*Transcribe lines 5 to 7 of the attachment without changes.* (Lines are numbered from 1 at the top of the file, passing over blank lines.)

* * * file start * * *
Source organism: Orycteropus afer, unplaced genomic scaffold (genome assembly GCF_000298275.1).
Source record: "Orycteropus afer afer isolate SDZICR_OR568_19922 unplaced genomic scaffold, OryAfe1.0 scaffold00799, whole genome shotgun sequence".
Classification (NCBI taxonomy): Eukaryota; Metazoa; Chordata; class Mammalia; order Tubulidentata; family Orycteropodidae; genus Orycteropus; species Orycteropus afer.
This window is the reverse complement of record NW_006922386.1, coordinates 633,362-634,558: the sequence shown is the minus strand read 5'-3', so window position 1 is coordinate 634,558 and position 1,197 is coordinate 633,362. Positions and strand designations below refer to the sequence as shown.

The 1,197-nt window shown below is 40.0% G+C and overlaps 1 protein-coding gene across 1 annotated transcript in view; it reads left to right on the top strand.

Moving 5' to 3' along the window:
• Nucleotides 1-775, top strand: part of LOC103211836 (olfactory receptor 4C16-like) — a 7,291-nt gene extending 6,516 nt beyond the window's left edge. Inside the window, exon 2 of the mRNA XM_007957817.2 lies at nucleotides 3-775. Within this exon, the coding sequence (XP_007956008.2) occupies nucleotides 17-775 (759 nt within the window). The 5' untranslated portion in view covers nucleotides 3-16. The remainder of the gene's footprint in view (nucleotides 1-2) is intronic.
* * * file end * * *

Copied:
The 1,197-nt window shown below is 40.0% G+C and overlaps 1 protein-coding gene across 1 annotated transcript in view; it reads left to right on the top strand.

Moving 5' to 3' along the window:
• Nucleotides 1-775, top strand: part of LOC103211836 (olfactory receptor 4C16-like) — a 7,291-nt gene extending 6,516 nt beyond the window's left edge. Inside the window, exon 2 of the mRNA XM_007957817.2 lies at nucleotides 3-775. Within this exon, the coding sequence (XP_007956008.2) occupies nucleotides 17-775 (759 nt within the window). The 5' untranslated portion in view covers nucleotides 3-16. The remainder of the gene's footprint in view (nucleotides 1-2) is intronic.